The Open Thread for September 9, 2018

Politico: “Barack Obama went hard. Donald Trump hardly responded. Friday was the day Republicans and Democrats and pretty much every reporter and political obsessive has been dreaming of — the two presidents who couldn’t be more different, who are both the throbbing hearts of their own bases and the nightmare of the others’ — going head to head.”

“Six weeks before the midterms that are existential for both of their visions of the future, Obama unleashed for the first time with an indictment of Trump and Republicans that stopped just short of calling them traitors to the American ideal. Trump, who’s been swiping at Obama on Twitter and other appearances almost every chance he gets and months ago said Democrats who didn’t clap for his state of the union address had committed treason, made a joke about sleeping through it. A few hours later, he congratulated himself for the joke.”

Sen. Ben Sasse (R-NE) acknowledged on Twitter that he “regularly” considers leaving the Republican party.  Sasse was responding to someone who said they left the Democratic party to become a “no party” voter and asked the GOP senator if he ever considered following suit.

Sen. Susan Collins (R-ME) has received 3,000 coat hangers, symbolizing back-alley abortions, from activists trying to persuade her to vote against the confirmation of Brett Kavanaugh to the Supreme Court, the AP reports.  Meanwhile, CrowdPAC has already raised more than $750,000 which will go to Collins’s Democratic opponent in 2020 should Collins vote to confirm Kavanaugh.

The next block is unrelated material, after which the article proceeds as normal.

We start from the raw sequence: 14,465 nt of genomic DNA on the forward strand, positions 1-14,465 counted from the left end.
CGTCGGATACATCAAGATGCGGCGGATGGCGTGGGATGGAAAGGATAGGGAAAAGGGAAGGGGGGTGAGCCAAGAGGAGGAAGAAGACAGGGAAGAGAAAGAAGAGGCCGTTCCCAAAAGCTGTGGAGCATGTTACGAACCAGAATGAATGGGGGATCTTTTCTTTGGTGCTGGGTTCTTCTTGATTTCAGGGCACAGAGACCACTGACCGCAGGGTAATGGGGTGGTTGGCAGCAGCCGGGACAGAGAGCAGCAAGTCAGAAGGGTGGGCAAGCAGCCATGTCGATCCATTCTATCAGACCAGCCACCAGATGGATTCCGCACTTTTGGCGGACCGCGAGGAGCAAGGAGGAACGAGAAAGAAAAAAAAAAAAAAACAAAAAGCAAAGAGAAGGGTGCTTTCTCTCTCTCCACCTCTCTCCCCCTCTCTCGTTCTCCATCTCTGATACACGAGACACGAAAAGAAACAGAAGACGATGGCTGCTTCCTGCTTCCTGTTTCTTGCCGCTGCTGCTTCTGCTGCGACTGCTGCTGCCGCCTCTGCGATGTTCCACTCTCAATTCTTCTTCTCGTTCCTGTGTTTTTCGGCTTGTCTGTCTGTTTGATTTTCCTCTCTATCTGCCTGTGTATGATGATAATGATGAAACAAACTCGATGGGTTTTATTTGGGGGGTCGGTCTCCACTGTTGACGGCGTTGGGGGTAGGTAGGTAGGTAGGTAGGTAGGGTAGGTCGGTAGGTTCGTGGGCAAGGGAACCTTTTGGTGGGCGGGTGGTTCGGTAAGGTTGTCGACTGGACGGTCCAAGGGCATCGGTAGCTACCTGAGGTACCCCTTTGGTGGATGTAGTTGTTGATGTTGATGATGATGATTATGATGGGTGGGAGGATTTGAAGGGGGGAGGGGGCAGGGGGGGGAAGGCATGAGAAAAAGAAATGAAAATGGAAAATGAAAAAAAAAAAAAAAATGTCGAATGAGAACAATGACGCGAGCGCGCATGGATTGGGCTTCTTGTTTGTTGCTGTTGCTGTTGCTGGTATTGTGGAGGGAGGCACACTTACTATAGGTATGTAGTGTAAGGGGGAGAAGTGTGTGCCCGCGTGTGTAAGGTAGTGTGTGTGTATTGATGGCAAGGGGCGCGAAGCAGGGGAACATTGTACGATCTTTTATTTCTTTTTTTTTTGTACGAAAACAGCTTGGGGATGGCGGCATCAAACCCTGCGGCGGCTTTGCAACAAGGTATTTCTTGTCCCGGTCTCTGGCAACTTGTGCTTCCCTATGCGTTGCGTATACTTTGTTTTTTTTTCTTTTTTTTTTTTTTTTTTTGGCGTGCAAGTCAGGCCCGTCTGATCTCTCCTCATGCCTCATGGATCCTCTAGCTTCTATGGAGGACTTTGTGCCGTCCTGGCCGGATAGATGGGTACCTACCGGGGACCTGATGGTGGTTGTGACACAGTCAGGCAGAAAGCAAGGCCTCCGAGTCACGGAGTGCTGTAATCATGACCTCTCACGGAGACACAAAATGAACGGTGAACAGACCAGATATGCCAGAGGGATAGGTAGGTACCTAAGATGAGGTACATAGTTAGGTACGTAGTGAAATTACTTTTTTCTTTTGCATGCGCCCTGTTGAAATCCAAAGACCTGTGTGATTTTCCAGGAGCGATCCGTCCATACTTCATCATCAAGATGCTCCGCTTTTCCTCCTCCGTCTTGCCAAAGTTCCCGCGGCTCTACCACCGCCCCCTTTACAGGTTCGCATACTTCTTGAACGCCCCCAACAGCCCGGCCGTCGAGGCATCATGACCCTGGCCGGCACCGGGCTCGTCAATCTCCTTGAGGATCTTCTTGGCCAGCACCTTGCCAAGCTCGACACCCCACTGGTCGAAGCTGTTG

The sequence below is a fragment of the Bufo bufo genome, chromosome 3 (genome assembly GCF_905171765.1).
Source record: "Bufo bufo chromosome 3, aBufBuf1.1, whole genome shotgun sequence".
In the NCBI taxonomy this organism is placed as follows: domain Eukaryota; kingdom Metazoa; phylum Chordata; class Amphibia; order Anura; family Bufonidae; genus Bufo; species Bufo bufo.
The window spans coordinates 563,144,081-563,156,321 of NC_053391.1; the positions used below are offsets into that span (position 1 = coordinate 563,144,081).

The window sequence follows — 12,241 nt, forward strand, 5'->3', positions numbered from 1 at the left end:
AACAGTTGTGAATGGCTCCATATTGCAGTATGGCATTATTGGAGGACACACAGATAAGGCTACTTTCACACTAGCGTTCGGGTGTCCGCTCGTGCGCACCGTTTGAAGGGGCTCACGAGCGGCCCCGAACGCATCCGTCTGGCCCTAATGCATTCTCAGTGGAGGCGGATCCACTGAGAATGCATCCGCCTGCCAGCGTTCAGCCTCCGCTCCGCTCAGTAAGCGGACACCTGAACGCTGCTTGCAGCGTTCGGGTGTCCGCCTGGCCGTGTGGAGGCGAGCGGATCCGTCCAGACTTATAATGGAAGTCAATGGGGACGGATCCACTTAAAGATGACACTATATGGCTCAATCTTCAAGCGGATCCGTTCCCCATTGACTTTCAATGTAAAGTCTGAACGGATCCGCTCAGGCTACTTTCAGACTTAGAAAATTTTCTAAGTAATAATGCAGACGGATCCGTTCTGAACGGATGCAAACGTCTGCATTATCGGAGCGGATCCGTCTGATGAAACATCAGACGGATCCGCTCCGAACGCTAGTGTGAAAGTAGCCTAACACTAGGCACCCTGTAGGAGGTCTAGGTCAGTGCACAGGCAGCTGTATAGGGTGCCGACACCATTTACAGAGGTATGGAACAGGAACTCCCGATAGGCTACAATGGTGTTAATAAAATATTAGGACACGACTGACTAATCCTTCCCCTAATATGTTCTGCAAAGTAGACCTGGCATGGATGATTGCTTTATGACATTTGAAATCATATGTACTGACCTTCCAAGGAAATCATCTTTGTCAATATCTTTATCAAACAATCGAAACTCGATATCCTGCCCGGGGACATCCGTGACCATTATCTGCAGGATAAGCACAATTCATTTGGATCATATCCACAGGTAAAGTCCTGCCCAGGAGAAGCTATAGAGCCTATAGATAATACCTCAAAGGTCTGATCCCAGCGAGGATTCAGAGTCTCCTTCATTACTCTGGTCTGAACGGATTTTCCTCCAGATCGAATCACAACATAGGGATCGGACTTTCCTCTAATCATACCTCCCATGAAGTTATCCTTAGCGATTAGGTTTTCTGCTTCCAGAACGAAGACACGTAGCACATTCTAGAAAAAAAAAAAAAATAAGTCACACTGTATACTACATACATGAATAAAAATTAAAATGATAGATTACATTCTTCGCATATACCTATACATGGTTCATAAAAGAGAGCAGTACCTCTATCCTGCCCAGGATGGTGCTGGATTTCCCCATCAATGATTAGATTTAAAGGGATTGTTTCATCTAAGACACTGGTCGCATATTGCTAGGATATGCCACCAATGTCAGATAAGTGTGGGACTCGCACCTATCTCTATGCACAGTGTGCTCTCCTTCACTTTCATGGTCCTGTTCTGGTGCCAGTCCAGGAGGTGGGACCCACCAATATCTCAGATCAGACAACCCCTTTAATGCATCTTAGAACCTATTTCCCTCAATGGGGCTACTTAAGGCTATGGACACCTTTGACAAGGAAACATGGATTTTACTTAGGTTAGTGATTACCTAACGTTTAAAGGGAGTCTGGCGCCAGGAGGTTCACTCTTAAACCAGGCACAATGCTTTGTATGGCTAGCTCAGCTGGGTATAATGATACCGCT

“The Trump administration held secret meetings with rebellious military officers from Venezuela over the last year to discuss their plans to overthrow President Nicolás Maduro,” the New York Times reports.

“Establishing a clandestine channel with coup plotters in Venezuela was a big gamble for Washington, given its long history of covert intervention across Latin America. Many in the region still deeply resent the United States for backing previous rebellions, coups and plots in countries like Cuba, Nicaragua, Brazil and Chile, and for turning a blind eye to the abuses military regimes committed during the Cold War.”

Sen. Patrick Leahy (D-VT) said that Supreme Court nominee Brett Kavanaugh was “not truthful” when he denied knowing that he had received documents that Leahy said had been “stolen” from him and other Democrats, the Washington Post reports.

“Leahy said that emails disclosed during Kavanaugh’s nomination hearing this week buttress his case that Kavanaugh knew, or should have known, that he had received documents that Republican staffers took from a computer jointly shared with Democrats.”

Speaker Paul Ryan and Senate Majority Leader Mitch McConnell “arrived at the White House this week armed with props aimed at flattering and cajoling President Trump out of shutting down the government at the end of this month,” the Washington Post reports.

“Ryan showed the president glossy photos of a wall under construction along the U.S.-Mexico border… McConnell brought an article from the Washington Examiner that described Trump as brilliantly handling the current budget process, and portrayed the GOP as unified and breaking through years of dysfunction.”